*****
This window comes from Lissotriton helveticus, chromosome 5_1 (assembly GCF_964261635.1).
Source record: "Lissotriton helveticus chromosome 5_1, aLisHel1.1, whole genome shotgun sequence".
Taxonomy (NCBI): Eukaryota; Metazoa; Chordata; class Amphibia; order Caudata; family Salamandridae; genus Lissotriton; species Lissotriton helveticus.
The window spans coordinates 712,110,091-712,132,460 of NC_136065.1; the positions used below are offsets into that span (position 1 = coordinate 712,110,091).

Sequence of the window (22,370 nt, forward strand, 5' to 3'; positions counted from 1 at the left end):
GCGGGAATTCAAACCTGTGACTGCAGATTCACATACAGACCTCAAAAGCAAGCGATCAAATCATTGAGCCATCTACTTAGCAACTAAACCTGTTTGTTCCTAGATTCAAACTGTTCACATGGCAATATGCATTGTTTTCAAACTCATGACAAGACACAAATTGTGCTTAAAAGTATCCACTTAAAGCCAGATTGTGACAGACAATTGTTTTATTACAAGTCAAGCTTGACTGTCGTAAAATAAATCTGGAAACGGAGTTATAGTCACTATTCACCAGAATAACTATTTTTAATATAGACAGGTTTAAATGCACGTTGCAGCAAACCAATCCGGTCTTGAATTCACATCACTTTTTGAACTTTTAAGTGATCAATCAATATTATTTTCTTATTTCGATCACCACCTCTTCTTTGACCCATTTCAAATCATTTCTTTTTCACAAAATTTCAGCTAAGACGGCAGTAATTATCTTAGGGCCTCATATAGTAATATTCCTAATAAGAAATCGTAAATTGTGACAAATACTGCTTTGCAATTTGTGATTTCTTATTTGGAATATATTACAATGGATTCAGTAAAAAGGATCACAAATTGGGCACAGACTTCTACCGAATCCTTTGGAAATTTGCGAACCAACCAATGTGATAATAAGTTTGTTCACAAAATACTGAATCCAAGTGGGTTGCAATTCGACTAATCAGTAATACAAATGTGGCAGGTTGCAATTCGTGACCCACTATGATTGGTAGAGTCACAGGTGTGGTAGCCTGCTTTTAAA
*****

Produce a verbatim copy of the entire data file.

This window comes from Lissotriton helveticus, chromosome 5_1 (assembly GCF_964261635.1).
Source record: "Lissotriton helveticus chromosome 5_1, aLisHel1.1, whole genome shotgun sequence".
Taxonomy (NCBI): Eukaryota; Metazoa; Chordata; class Amphibia; order Caudata; family Salamandridae; genus Lissotriton; species Lissotriton helveticus.
The window spans coordinates 712,110,091-712,132,460 of NC_136065.1; the positions used below are offsets into that span (position 1 = coordinate 712,110,091).

Sequence of the window (22,370 nt, forward strand, 5' to 3'; positions counted from 1 at the left end):
GCGGGAATTCAAACCTGTGACTGCAGATTCACATACAGACCTCAAAAGCAAGCGATCAAATCATTGAGCCATCTACTTAGCAACTAAACCTGTTTGTTCCTAGATTCAAACTGTTCACATGGCAATATGCATTGTTTTCAAACTCATGACAAGACACAAATTGTGCTTAAAAGTATCCACTTAAAGCCAGATTGTGACAGACAATTGTTTTATTACAAGTCAAGCTTGACTGTCGTAAAATAAATCTGGAAACGGAGTTATAGTCACTATTCACCAGAATAACTATTTTTAATATAGACAGGTTTAAATGCACGTTGCAGCAAACCAATCCGGTCTTGAATTCACATCACTTTTTGAACTTTTAAGTGATCAATCAATATTATTTTCTTATTTCGATCACCACCTCTTCTTTGACCCATTTCAAATCATTTCTTTTTCACAAAATTTCAGCTAAGACGGCAGTAATTATCTTAGGGCCTCATATAGTAATATTCCTAATAAGAAATCGTAAATTGTGACAAATACTGCTTTGCAATTTGTGATTTCTTATTTGGAATATATTACAATGGATTCAGTAAAAAGGATCACAAATTGGGCACAGACTTCTACCGAATCCTTTGGAAATTTGCGAACCAACCAATGTGATAATAAGTTTGTTCACAAAATACTGAATCCAAGTGGGTTGCAATTCGACTAATCAGTAATACAAATGTGGCAGGTTGCAATTCGTGACCCACTATGATTGGTAGAGTCACAGGTGTGGTAGCCTGCTTTTAAA